British coaches lead national success
British tennis has taken more than its fair share of bashing over the years - some of it unjustified, much of it fully warranted - so how nice to be able to say, shout (or actually should it be whisper?) that things are definitely on the up. For once, results prove it.
Three boys semi-finalists in the US Open juniors, six players in the main draw of the Australian Open without needing a single wild card, junior Grand Slam doubles champions, four wins out of four for the GB Fed Cup team at the recent play-off in Israel and now, over a tense weekend in Glasgow, a thrilling win for the Davis Cup team, without the assistance of Andy Murray.
Admittedly it was Group One of the Euro Africa Zone, with 'only' the Slovak Republic in opposition, but Britain were outranked in all four of the singles rubbers. Slovakia had two singles players inside the top 150; Britain had none. This was a significant win on the banks of the Clyde.
James Ward didn't have one of his better weekends, although he will play worse and win matches this year. Colin Fleming and Ross Hutchins proved again they are an international-standard doubles team and Dan Evans - often the whipping boy - was the undoubted hero with two wins from two.
Britain's Davis Cup team are part of a wave of national success. Photo: Getty
The 21-year-old from Solihull has always had talent and his lowly ranking of 273 is a mystery when you watch him play. Off the court, the stories haven't always been positive. The impression I have formed - just an impression - is of someone uncertain whether professional tennis is really for him.
Hopefully his magnificent deciding-set, deciding-rubber victory (first time that's happened for Britain for decades) answered the question, although, talking to Lawn Tennis Association coaches, that attitude change has been in place for a reasonable time.
Having lost his central funding - one late-night tale too many - he's getting help once more and believes in the people trying to steer his talent towards results. On this evidence, and with a professional attitude back on the tour, he has a decent future.
Murray has been saying for years that other British male players need to step up and learn how to win matches at this level. This weekend was proof that his occasional absence is no bad thing because Davis Cup is not a competition for one-man teams.
We've had to take some pastings to get to this position - and that hasn't always reflected well on Murray when he's decided to do other things - but has it helped James Ward and Dan Evans grow stronger as individuals and players? Absolutely.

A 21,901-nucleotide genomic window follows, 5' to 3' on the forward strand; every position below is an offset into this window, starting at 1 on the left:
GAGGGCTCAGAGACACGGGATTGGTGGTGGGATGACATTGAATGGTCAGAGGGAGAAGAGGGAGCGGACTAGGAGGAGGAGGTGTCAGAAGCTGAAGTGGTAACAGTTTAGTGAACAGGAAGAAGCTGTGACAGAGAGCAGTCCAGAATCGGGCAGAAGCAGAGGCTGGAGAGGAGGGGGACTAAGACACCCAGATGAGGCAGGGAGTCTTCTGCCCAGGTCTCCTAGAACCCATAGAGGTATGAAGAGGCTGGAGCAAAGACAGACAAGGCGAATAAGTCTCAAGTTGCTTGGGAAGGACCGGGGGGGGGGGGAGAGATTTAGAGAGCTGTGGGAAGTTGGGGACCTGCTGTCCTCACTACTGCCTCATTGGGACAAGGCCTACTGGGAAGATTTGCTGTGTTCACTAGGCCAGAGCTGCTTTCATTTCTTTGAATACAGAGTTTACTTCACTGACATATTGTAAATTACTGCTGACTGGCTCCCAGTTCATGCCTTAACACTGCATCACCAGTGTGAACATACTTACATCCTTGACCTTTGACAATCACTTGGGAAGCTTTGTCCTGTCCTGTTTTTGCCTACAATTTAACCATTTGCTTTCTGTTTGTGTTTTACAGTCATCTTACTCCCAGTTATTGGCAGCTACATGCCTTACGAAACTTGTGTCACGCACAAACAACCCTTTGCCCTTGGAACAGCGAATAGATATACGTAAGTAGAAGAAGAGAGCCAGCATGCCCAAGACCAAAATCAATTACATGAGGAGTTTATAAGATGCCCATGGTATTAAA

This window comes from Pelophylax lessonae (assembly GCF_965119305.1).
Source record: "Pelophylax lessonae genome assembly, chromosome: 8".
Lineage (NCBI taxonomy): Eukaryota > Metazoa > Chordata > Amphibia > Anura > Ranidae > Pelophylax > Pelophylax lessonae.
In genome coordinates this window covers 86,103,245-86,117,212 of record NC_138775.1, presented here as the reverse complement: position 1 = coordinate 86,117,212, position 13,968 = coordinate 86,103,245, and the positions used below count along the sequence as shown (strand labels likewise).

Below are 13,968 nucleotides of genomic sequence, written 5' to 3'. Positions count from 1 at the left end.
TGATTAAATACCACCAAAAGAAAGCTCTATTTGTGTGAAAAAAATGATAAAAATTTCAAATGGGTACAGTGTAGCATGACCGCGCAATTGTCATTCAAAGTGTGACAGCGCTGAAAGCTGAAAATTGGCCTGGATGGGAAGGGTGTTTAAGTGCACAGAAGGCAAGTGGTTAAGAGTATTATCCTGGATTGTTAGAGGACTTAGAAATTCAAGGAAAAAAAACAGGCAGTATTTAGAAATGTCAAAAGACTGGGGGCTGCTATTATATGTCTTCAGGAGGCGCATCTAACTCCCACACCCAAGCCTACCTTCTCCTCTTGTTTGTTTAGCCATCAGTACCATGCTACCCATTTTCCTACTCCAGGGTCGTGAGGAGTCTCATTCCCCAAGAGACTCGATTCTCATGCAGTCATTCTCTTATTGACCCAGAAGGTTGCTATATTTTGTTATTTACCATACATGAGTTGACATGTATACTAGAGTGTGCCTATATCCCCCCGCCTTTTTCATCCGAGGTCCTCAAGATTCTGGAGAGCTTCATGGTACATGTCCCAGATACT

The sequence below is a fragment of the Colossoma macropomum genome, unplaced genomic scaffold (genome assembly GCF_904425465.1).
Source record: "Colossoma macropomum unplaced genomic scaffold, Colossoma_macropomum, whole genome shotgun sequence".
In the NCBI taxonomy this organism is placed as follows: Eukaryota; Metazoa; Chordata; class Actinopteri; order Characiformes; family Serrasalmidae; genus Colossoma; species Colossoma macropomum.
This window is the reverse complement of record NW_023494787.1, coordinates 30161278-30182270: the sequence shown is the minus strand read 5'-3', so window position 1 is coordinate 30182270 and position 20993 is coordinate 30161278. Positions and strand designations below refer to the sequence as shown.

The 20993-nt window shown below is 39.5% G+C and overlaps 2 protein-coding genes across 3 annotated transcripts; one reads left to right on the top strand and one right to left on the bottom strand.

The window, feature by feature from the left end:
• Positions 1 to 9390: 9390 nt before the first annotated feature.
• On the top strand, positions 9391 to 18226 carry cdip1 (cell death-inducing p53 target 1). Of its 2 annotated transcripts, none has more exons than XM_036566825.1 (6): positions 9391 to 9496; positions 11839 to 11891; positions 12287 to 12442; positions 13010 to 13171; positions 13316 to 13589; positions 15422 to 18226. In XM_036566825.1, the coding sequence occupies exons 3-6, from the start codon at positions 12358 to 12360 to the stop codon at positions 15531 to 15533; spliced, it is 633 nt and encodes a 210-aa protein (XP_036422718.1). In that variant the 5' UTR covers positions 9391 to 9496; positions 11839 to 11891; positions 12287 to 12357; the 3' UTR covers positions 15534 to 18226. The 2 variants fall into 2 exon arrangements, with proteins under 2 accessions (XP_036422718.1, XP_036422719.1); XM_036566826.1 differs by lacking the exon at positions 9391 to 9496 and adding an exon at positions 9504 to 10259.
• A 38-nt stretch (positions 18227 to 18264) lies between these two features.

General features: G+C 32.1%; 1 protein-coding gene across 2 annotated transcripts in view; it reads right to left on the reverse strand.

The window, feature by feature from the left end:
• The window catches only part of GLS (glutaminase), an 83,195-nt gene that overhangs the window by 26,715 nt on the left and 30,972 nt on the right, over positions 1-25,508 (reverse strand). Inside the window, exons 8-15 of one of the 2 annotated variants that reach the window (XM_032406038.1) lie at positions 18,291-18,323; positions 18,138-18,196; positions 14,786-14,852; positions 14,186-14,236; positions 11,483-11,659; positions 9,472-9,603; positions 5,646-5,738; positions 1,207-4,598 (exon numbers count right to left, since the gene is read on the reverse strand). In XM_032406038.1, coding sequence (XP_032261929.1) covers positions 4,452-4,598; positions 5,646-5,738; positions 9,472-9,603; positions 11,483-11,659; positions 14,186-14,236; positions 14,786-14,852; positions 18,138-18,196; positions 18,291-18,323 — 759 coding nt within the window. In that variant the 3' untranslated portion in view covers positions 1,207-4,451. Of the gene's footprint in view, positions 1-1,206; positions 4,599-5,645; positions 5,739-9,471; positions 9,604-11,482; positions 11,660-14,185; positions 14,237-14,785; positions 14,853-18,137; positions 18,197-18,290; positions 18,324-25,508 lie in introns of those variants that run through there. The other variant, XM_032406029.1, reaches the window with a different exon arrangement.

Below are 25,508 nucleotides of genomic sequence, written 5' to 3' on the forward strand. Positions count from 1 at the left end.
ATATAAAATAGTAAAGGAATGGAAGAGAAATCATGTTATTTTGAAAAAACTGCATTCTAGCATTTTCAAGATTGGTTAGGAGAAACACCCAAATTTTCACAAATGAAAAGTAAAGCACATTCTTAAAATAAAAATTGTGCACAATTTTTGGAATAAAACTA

From being embarrassed in Vilnius two year ago in the shameful defeat to Lithuania which forced out captain John Lloyd, Britain has moved forward impressively under the new leadership of Leon Smith, winning five ties in succession.
The inexperienced Smith, whose appointment was ridiculed in some quarters, is not only Davis Cup captain but also head of men's and women's tennis at the LTA. What he lacks in his CV or his ego - seemingly essential requirements for an LTA coaching job in the past - he more than makes up for in passion, positivity and a desire to learn and improve.
Finally British tennis, and specifically the chief executive Roger Draper, has reached the conclusion that supporting passionate British coaches - people who will still be working for the good of British tennis in 20-30 years time - is the way forward.
While this column has jumped on perceived LTA failings many times in the past (so it is only fair we give credit where it's due) I have never questioned the commitment of the British coaches who do their best in often trying circumstances.
What I have criticised is the money-no-object policy of the past five years with ludicrous salaries, company credit cards, bizzo flights, monster bonuses...and then the inevitable pay-off and hush money.
We tried to buy short term success - "quick wins" to quote one of the more distasteful Draperisms - and only now are we realising, because all the expensive foreign purchases have left, that investing in British coaches is the way forward.
I thought paying for Brad Gilbert to coach Murray at the start of his career wasn't a bad idea (although failing to demand the money back was strange) but the rest of them? Peter Lundgren, Paul Annacone, Steven Martens, Anne Quinn, all hired on six figure salaries, all now headed off into the sunset.
Of course they helped, to a point, but that money - that not-so-small fortune - has now gone. And gone out of British tennis. Now inexperienced replacements are getting better results out of many of the same players. Should we really be surprised? This sequence of positive results has not happened just by luck.
Draper, who must know he was fortunate to survive the nadir of Vilnius and the subsequent poor showing at Wimbledon, has hopefully accepted he got it wrong. And if he has, he should be praised too.
But the biggest praise needs to go to the coaches and to the players. They are the ones knuckling down in the real world. Some in Spain, some in America, some in Scotland, some in the north of England. All over the place, not just in the spotless yummy-mummy land of Roehampton.
Let the players play and the coaches coach. And, eureka, things are starting to happen.